11

I have a list ul>li*5 (not always the same amount). I set a counter for which I get:

1 2 3 4 5

li:nth-child(n):before {
  counter-increment: skill;
  content: counter(skill);
  color: white;
}

The Question Can I use the counter(skill) inside a calc() or can I add units to it px em rem % ms s

I have tried:

transition: all 250ms linear #{counter(skill)} * 1s;
transition: all 250ms linear counter(skill) * 1s;

I want to have the delay increased for example:

li 1s delay
li 2s delay
li 3s delay
li 4s delay
li Xs delay
  • I don't think you can do that. – Mr. Alien Apr 21 '17 at 9:42
  • Will there be a way to do this using the nth-child(N) – T04435 Apr 21 '17 at 9:43
22

The Question Can I use the counter(skill) inside a calc()

No. You can't.

The calc function does not permit the use of counter functions as its components. From the specs here - https://www.w3.org/TR/css3-values/#calc-notation:

Components of a calc() expression can be literal values or attr() or calc() expressions.

There have been many requests for this but always declined. The underlying reason seems to be that the counter() function represents (outputs) a <string> and hence cannot be used directly in calc. Moreover, the counters are considered very expensive for the browsers.

Reference: https://lists.w3.org/Archives/Public/www-style/2016Aug/0082.html

However, there have been proposals for adding a counter-value() function which would return the value as integer and could be used in calc. See here: https://drafts.csswg.org/css-lists-3/#counter-functions (Scroll down to see Issue 4).

So as of now, you cannot use counter inside of calc and the counter-value does not exist yet.

5

This wouldn't necessarily be an elegant solution, but you could solve it with nth-child or using css variables. Code below, or see here: https://codepen.io/goodship11/pen/XBVeez

nth-child version:

li { 
  opacity: 0; 
  padding: 5px 0 5px 5px;
  list-style: none;
  background-color: rgba(200,50,255,.2);
  display: block;
  width: 20%;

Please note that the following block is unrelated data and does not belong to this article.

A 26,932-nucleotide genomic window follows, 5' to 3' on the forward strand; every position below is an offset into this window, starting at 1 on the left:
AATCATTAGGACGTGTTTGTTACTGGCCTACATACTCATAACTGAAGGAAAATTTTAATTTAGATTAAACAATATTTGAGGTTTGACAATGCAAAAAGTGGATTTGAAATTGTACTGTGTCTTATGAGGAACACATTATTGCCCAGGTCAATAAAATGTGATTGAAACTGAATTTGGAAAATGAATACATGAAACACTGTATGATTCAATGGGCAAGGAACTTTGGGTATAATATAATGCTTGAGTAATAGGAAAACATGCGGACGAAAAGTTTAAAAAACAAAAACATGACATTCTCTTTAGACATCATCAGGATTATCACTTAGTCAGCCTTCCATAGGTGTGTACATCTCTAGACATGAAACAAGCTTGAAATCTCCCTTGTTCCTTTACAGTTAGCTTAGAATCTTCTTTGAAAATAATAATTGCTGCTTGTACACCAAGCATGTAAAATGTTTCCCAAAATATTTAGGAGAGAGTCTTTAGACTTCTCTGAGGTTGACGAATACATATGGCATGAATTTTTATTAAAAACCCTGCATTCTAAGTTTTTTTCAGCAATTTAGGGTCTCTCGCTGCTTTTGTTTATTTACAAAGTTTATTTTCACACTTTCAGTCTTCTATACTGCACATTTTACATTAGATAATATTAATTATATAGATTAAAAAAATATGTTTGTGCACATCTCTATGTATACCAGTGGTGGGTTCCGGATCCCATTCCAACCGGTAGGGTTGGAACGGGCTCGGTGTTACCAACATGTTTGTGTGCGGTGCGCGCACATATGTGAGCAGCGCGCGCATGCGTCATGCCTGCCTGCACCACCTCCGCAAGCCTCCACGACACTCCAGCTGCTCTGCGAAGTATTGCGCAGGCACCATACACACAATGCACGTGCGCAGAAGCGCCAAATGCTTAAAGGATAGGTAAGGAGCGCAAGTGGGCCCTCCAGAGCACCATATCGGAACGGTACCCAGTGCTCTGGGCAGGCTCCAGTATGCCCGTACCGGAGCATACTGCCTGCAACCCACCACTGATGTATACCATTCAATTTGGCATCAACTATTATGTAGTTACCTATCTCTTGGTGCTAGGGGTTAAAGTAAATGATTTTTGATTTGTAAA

height: 10%;
}
li:nth-child(even) { background-color: rgba(200,50,255,.5); }

@keyframes fade { 0% { opacity: 0; } 100% { opacity: 1; } }

li { animation: fade 1.5s ease-in forwards; }

/* Since you're doing an animation, chances our the number 
of elements will be small, so you can just pre-define for however 
many versions using nth-child. This wouldn't work for use cases 
where, for example, you want a percentage of the whole instead 
of a fixed number */

li:nth-child(1) { animation-delay: 1s; }
li:nth-child(2) { animation-delay: 2s; }
li:nth-child(3) { animation-delay: 3s; }
li:nth-child(4) { animation-delay: 4s; }
li:nth-child(5) { animation-delay: 5s; }
li:nth-child(6) { animation-delay: 6s; }
li:nth-child(7) { animation-delay: 7s; }
li:nth-child(8) { animation-delay: 8s; }
<ul>
  <li>Thing 1</li>
  <li>Thing 2</li>
  <li>Thing 3</li>
  <li>Thing 4</li>
  <li>Thing 5</li>
</ul>

CSS variables version:

li { 
  opacity: 0; 
  padding: 5px 0 5px 5px;
  list-style: none;
  background-color: rgba(200,50,255,var(--fader));
  display: block;
  width: 20%;
  height: 10%;
}
@keyframes fade { 0% { opacity: 0; } 100% { opacity: 1; } }

li { animation: fade 1.5s ease-in forwards; }

/* Below is an alternative approach using the same variable 
from the opacity. I added in a scaling factor to show how you 
can use one variable for multiple things in cases like this.  */ 

:root {--factor: .5; }
li { animation-delay: calc(10s * var(--fader) * var(--factor));}
<ul>

  <!-- You can define the variable in-line, useful for in 
cases where you're writing the html manually but don't want to 
mess with the stylesheet. '--fader: .1' defines the variable 
for that instance of the li -->

  <li style="--fader: .1;">Thing 1</li>
  <li style="--fader: .2;">Thing 2</li>
  <li style="--fader: .3;">Thing 3</li>
  <li style="--fader: .4;">Thing 4</li>
  <li style="--fader: .5;">Thing 5</li>
</ul>

  • 1
    Very nice, this solves my issue thank you. – Stephen Blum Mar 8 at 21:24

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